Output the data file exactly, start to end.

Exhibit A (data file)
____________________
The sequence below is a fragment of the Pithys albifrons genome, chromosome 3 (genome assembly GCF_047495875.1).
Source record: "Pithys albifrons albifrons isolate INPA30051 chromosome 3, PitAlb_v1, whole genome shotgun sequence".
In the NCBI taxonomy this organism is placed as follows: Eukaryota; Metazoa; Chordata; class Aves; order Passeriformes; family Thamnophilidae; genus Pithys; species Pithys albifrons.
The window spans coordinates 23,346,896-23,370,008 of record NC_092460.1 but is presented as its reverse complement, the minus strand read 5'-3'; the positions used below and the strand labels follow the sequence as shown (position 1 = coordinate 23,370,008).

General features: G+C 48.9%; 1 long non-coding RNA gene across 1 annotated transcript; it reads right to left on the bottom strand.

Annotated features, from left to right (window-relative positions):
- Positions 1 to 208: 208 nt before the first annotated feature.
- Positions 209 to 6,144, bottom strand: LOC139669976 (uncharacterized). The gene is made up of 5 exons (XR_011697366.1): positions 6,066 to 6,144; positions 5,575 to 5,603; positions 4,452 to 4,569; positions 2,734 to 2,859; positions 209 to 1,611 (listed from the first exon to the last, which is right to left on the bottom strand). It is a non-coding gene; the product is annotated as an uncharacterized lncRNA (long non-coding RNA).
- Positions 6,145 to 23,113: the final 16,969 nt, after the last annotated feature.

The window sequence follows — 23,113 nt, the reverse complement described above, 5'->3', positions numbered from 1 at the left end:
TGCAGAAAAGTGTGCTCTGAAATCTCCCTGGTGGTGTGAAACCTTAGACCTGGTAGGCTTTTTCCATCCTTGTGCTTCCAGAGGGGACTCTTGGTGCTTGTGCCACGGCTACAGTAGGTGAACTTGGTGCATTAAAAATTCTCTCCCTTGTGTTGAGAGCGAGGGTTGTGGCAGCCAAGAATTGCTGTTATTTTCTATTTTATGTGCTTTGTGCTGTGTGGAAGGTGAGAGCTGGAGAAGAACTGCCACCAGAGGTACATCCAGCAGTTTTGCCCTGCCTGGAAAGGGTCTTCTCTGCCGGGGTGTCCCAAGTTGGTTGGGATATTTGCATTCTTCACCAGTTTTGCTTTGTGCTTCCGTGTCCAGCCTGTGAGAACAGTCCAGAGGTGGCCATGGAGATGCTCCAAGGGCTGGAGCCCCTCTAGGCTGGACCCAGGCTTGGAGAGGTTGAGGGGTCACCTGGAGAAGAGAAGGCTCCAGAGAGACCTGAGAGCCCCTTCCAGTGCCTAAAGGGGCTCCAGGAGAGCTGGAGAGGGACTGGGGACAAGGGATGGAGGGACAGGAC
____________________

The sequence below is a fragment of the Pithys albifrons genome, chromosome 3 (genome assembly GCF_047495875.1).
Source record: "Pithys albifrons albifrons isolate INPA30051 chromosome 3, PitAlb_v1, whole genome shotgun sequence".
In the NCBI taxonomy this organism is placed as follows: Eukaryota; Metazoa; Chordata; class Aves; order Passeriformes; family Thamnophilidae; genus Pithys; species Pithys albifrons.
The window spans coordinates 23,346,896-23,370,008 of record NC_092460.1 but is presented as its reverse complement, the minus strand read 5'-3'; the positions used below and the strand labels follow the sequence as shown (position 1 = coordinate 23,370,008).

General features: G+C 48.9%; 1 long non-coding RNA gene across 1 annotated transcript; it reads right to left on the bottom strand.

Annotated features, from left to right (window-relative positions):
- Positions 1 to 208: 208 nt before the first annotated feature.
- Positions 209 to 6,144, bottom strand: LOC139669976 (uncharacterized). The gene is made up of 5 exons (XR_011697366.1): positions 6,066 to 6,144; positions 5,575 to 5,603; positions 4,452 to 4,569; positions 2,734 to 2,859; positions 209 to 1,611 (listed from the first exon to the last, which is right to left on the bottom strand). It is a non-coding gene; the product is annotated as an uncharacterized lncRNA (long non-coding RNA).
- Positions 6,145 to 23,113: the final 16,969 nt, after the last annotated feature.

The window sequence follows — 23,113 nt, the reverse complement described above, 5'->3', positions numbered from 1 at the left end:
TGCAGAAAAGTGTGCTCTGAAATCTCCCTGGTGGTGTGAAACCTTAGACCTGGTAGGCTTTTTCCATCCTTGTGCTTCCAGAGGGGACTCTTGGTGCTTGTGCCACGGCTACAGTAGGTGAACTTGGTGCATTAAAAATTCTCTCCCTTGTGTTGAGAGCGAGGGTTGTGGCAGCCAAGAATTGCTGTTATTTTCTATTTTATGTGCTTTGTGCTGTGTGGAAGGTGAGAGCTGGAGAAGAACTGCCACCAGAGGTACATCCAGCAGTTTTGCCCTGCCTGGAAAGGGTCTTCTCTGCCGGGGTGTCCCAAGTTGGTTGGGATATTTGCATTCTTCACCAGTTTTGCTTTGTGCTTCCGTGTCCAGCCTGTGAGAACAGTCCAGAGGTGGCCATGGAGATGCTCCAAGGGCTGGAGCCCCTCTAGGCTGGACCCAGGCTTGGAGAGGTTGAGGGGTCACCTGGAGAAGAGAAGGCTCCAGAGAGACCTGAGAGCCCCTTCCAGTGCCTAAAGGGGCTCCAGGAGAGCTGGAGAGGGACTGGGGACAAGGGATGGAGGGACAGGAC